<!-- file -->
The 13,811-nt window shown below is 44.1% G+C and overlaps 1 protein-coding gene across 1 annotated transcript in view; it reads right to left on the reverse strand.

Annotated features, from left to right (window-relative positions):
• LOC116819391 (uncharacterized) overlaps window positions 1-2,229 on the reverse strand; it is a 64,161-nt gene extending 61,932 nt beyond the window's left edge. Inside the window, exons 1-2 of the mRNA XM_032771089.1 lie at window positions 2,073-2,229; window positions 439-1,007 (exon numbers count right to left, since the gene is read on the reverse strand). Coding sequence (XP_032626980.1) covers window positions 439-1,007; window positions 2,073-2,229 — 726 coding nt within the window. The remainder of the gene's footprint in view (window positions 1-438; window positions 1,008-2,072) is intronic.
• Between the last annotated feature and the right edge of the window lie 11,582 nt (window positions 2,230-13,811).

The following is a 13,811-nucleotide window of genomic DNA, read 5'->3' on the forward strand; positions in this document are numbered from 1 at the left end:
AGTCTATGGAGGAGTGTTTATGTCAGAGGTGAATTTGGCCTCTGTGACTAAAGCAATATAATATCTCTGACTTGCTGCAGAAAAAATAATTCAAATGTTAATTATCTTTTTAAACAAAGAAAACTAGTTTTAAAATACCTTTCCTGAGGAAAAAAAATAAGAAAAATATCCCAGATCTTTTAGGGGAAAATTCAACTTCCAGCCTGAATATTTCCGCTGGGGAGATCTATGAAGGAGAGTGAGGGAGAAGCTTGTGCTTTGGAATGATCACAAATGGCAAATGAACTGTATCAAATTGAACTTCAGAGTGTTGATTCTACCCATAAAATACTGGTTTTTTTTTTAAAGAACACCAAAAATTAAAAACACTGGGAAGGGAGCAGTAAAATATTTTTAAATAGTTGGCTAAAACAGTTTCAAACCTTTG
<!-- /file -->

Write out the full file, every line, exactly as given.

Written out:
The 13,811-nt window shown below is 44.1% G+C and overlaps 1 protein-coding gene across 1 annotated transcript in view; it reads right to left on the reverse strand.

Annotated features, from left to right (window-relative positions):
• LOC116819391 (uncharacterized) overlaps window positions 1-2,229 on the reverse strand; it is a 64,161-nt gene extending 61,932 nt beyond the window's left edge. Inside the window, exons 1-2 of the mRNA XM_032771089.1 lie at window positions 2,073-2,229; window positions 439-1,007 (exon numbers count right to left, since the gene is read on the reverse strand). Coding sequence (XP_032626980.1) covers window positions 439-1,007; window positions 2,073-2,229 — 726 coding nt within the window. The remainder of the gene's footprint in view (window positions 1-438; window positions 1,008-2,072) is intronic.
• Between the last annotated feature and the right edge of the window lie 11,582 nt (window positions 2,230-13,811).

The following is a 13,811-nucleotide window of genomic DNA, read 5'->3' on the forward strand; positions in this document are numbered from 1 at the left end:
AGTCTATGGAGGAGTGTTTATGTCAGAGGTGAATTTGGCCTCTGTGACTAAAGCAATATAATATCTCTGACTTGCTGCAGAAAAAATAATTCAAATGTTAATTATCTTTTTAAACAAAGAAAACTAGTTTTAAAATACCTTTCCTGAGGAAAAAAAATAAGAAAAATATCCCAGATCTTTTAGGGGAAAATTCAACTTCCAGCCTGAATATTTCCGCTGGGGAGATCTATGAAGGAGAGTGAGGGAGAAGCTTGTGCTTTGGAATGATCACAAATGGCAAATGAACTGTATCAAATTGAACTTCAGAGTGTTGATTCTACCCATAAAATACTGGTTTTTTTTTTAAAGAACACCAAAAATTAAAAACACTGGGAAGGGAGCAGTAAAATATTTTTAAATAGTTGGCTAAAACAGTTTCAAACCTTTG